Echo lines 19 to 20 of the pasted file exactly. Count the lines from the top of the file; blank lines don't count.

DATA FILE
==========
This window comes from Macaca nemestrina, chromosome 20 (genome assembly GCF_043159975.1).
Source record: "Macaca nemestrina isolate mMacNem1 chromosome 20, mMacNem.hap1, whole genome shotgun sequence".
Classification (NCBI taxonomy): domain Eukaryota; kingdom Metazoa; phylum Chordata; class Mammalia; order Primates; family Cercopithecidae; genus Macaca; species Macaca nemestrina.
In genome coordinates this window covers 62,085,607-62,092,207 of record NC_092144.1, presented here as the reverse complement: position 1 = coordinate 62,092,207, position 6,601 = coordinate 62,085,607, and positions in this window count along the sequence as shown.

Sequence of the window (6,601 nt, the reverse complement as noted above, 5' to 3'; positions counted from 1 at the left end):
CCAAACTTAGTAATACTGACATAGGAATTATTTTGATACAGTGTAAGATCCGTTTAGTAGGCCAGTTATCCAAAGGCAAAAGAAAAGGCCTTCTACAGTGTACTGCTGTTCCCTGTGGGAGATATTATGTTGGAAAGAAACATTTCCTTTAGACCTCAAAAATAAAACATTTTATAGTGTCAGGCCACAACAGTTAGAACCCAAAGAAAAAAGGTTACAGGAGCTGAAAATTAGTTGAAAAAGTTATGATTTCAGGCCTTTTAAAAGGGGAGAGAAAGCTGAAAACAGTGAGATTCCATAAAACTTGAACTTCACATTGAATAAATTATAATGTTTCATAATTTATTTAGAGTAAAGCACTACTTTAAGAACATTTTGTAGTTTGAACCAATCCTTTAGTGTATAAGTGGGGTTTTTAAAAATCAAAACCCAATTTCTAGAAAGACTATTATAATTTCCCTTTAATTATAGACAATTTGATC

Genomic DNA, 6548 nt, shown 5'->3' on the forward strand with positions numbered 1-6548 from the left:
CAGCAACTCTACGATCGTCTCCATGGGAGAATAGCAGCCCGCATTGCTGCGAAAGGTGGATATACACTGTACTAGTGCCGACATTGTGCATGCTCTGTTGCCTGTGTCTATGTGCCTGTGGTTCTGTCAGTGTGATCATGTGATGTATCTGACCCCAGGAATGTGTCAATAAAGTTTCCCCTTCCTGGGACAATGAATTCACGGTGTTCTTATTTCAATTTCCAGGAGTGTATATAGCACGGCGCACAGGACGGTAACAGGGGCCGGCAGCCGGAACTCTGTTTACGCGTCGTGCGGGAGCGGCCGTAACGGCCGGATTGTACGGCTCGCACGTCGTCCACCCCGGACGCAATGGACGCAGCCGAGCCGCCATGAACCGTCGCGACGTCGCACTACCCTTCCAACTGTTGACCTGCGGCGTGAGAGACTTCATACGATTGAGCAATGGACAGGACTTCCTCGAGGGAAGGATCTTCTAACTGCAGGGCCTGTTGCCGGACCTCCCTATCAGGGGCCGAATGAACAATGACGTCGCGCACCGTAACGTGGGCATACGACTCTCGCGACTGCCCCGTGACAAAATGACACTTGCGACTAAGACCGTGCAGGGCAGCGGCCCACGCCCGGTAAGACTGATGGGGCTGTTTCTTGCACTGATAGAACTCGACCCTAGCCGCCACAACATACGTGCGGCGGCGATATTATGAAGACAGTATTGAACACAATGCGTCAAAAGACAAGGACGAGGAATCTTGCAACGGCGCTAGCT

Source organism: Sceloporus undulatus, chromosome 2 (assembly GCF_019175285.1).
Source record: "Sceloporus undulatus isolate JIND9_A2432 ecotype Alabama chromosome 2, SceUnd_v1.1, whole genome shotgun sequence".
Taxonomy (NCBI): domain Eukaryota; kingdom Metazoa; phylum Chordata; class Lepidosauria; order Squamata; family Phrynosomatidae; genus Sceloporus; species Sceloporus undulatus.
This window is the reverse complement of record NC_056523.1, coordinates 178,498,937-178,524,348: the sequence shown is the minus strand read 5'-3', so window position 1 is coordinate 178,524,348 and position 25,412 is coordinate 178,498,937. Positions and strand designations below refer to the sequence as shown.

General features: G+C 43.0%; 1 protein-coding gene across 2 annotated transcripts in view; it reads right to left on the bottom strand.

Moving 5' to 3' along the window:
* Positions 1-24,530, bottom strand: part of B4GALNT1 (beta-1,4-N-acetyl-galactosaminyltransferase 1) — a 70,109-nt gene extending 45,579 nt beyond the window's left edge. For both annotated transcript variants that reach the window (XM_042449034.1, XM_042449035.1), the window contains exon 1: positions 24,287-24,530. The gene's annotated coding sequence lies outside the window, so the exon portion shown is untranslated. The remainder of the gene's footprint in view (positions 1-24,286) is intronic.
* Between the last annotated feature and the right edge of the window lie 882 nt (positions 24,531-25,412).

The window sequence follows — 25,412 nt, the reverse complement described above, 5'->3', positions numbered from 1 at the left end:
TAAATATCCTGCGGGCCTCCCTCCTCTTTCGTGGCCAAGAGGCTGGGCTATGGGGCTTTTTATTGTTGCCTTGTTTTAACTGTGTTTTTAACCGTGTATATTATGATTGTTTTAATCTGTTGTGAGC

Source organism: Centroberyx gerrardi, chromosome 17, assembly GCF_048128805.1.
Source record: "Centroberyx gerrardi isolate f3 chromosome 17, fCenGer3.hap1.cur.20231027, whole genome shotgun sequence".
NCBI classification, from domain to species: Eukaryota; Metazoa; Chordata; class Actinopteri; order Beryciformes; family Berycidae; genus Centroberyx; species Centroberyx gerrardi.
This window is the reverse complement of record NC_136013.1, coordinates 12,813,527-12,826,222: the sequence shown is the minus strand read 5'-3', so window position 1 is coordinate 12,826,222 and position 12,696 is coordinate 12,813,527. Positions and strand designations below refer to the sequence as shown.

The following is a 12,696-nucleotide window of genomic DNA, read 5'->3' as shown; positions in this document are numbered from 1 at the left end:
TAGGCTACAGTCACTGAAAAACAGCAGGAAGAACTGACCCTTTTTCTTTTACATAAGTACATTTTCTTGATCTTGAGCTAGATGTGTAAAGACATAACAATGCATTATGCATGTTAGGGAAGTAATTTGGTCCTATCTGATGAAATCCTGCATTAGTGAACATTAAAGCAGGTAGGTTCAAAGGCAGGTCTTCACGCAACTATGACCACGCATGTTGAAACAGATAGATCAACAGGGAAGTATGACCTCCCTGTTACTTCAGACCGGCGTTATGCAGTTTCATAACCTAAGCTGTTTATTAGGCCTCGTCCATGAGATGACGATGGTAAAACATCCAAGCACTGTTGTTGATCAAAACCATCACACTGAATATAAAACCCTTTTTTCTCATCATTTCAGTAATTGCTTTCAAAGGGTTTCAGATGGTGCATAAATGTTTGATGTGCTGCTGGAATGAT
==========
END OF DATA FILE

Source organism: Centroberyx gerrardi, chromosome 17, assembly GCF_048128805.1.
Source record: "Centroberyx gerrardi isolate f3 chromosome 17, fCenGer3.hap1.cur.20231027, whole genome shotgun sequence".